Investors have made it known that ESG is an important issue for them. It’s a topic that comes up virtually every proxy season. Investors are continually asking companies for reports on how they factor in risks related to environmental, social and corporate governance (ESG) matters. ESG matters to investors from the standpoint of sustainability and long-term strategizing. This is not surprising considering all the changes that are occurring so rapidly in the economy and in the corporate marketplace, and the amazing advancements that technology continues to develop.

There’s no disagreement between board directors, senior executives and investors about the importance of ESG. Where the disagreement comes in is with regard to the degree of importance that each of them gives ESG. Many board directors feel that the topic of ESG is important, but that it’s vastly overblown in comparison to other issues with which they need to deal. Board directors that get too many questions about ESG may demonstrate a degree of annoyance. In general, today’s board directors have voiced their sentiments over investors giving too much attention to diversity, environmental and sustainability issues, and corporate responsibility matters. They’re trying to make it clear that they need to find the balance around addressing all these matters in the boardroom while giving each of them adequate attention, without getting to the point of overkill.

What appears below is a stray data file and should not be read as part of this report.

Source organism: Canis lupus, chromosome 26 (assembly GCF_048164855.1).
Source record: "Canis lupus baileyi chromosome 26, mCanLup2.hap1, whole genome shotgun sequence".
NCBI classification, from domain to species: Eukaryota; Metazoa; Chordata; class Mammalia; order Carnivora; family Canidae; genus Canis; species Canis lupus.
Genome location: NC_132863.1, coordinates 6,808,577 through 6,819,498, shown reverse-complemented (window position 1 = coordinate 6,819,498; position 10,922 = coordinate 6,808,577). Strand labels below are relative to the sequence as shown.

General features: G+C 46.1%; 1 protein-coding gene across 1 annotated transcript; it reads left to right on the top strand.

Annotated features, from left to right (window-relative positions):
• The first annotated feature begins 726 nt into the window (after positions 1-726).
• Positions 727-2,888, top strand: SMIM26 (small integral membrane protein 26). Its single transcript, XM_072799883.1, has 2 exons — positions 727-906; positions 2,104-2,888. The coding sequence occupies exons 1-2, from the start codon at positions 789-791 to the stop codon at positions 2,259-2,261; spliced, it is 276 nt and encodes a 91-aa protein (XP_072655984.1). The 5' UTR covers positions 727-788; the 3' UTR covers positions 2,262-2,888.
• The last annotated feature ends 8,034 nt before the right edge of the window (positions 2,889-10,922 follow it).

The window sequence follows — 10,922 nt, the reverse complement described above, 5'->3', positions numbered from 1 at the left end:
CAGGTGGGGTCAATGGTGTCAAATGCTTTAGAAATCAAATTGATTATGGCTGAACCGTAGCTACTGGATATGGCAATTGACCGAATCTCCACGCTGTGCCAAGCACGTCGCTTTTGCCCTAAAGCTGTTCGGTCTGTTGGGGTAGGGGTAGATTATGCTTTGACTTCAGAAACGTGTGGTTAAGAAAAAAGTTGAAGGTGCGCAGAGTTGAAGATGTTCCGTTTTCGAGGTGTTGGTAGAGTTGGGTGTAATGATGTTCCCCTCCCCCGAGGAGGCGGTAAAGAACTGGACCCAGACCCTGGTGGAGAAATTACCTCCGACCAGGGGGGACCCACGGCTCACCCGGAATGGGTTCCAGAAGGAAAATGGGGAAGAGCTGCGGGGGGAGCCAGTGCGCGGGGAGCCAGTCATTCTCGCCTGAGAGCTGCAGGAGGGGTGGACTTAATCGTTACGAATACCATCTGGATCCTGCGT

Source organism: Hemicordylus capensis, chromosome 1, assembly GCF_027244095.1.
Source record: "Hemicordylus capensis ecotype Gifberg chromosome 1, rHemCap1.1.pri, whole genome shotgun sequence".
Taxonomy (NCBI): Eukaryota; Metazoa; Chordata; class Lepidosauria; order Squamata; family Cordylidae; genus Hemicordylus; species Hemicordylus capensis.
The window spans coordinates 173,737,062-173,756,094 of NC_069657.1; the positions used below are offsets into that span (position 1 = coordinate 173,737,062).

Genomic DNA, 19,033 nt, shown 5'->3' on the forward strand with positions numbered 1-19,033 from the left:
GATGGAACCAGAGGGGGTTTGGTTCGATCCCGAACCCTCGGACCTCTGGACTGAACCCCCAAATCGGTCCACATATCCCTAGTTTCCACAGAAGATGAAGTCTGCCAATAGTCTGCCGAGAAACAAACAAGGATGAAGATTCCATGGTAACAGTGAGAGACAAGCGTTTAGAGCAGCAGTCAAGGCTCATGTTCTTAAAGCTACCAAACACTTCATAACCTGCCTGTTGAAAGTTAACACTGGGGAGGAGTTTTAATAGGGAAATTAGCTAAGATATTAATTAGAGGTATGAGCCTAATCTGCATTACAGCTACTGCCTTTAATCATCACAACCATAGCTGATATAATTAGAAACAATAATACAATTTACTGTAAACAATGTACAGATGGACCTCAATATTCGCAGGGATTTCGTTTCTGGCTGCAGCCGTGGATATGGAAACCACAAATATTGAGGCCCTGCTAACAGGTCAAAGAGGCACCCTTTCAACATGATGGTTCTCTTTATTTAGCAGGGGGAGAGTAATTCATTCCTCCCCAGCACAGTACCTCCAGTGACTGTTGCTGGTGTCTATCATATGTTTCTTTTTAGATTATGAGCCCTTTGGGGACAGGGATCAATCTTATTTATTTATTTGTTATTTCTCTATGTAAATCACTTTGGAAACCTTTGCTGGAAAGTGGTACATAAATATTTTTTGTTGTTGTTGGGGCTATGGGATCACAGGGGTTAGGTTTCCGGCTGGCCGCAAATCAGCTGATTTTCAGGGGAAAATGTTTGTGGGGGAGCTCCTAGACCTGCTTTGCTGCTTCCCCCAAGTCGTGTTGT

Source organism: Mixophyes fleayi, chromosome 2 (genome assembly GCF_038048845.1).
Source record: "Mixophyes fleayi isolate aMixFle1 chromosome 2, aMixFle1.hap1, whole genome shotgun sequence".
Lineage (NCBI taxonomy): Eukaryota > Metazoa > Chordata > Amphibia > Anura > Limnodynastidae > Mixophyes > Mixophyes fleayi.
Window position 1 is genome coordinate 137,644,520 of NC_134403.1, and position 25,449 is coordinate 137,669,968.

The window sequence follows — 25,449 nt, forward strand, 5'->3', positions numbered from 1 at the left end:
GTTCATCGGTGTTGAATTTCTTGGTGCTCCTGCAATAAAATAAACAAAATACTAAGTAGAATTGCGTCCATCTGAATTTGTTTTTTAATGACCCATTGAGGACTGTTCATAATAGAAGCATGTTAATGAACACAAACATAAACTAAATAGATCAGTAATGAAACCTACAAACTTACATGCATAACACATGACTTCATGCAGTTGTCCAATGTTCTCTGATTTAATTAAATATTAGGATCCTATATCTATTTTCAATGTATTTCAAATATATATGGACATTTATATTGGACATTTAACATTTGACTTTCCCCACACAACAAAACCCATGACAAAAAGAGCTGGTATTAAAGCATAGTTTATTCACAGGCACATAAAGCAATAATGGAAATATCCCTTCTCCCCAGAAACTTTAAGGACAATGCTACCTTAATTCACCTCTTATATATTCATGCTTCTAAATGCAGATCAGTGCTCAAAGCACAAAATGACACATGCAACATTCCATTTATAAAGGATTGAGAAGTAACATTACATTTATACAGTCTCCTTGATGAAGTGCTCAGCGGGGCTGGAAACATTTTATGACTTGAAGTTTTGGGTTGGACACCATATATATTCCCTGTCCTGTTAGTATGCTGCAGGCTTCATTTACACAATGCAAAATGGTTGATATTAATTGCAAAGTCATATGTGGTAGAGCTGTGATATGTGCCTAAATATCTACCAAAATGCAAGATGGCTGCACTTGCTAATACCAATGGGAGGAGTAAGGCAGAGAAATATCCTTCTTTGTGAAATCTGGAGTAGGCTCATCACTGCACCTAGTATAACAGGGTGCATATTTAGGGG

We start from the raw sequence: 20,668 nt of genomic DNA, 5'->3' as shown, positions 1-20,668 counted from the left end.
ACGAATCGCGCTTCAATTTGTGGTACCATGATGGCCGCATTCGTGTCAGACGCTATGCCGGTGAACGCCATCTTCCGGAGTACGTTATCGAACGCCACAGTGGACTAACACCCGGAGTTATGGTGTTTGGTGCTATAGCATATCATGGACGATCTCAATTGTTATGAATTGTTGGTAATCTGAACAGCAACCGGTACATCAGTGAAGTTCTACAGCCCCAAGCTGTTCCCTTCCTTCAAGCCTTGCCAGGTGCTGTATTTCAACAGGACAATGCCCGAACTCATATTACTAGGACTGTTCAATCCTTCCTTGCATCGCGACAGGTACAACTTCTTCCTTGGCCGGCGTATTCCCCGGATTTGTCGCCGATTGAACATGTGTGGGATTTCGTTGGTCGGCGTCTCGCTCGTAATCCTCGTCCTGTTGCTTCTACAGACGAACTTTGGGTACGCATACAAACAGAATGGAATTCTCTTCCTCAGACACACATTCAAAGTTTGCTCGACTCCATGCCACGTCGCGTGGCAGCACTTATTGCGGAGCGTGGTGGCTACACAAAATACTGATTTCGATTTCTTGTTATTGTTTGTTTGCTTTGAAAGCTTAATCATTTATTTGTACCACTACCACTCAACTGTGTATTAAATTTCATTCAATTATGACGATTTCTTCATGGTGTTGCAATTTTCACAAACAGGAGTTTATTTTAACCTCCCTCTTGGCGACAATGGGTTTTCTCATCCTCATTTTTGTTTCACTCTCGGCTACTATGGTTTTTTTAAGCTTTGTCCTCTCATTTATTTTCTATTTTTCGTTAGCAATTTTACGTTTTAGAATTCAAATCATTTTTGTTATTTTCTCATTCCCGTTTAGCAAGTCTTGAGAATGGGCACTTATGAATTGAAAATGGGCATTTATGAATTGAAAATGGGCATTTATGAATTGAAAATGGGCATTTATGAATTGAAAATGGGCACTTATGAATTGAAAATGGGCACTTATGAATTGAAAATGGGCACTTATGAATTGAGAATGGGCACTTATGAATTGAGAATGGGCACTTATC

Board Directors Desire More Control of Their Boardrooms

As of this year, boards are beginning to push back on the main issues that investors continually bring forth. Diversity, gender parity on boards and ESG are the most pressing issues in the eyes of the investors. However, the reality is that boards have many more issues that they also must address. They’ve heard investors’ concerns on these topics over and over, and they’re ready to say, “Hey, we listened to your concerns and we responded. Can we move along now?”

It’s as if board directors are looking to regain some of the confidence that investors lost in them through the mistakes of big financial companies in the past. Boards have a job to do. They know their responsibilities and they’re open to recommendations and suggestions. What they don’t want is for investors, lawmakers or regulators to run their agendas from the sidelines. Boards are looking for credit for knowing their companies, their competitors and the marketplace, as well as their commitment to good corporate governance.

When boards are being pushed and pulled by too many external forces, it takes time away from the issues and projects they feel deserve to be prioritized. Boards no longer want to be distracted or swayed from their own priorities in favor of what investors want them to focus on.

It’s important to note that board directors aren’t disagreeing with investors on all fronts. Both sides agree with the philosophy that they need to focus on long-term stock performance. According to PwC’s 2019 Annual Directors’ Survey, about 75% of the board directors who were interviewed said investors are giving long-term stock performance the right amount of attention, compared with 56% in 2018.

The results of the survey clearly indicate that directors are changing some of their priorities on their own accord, despite how investors see things.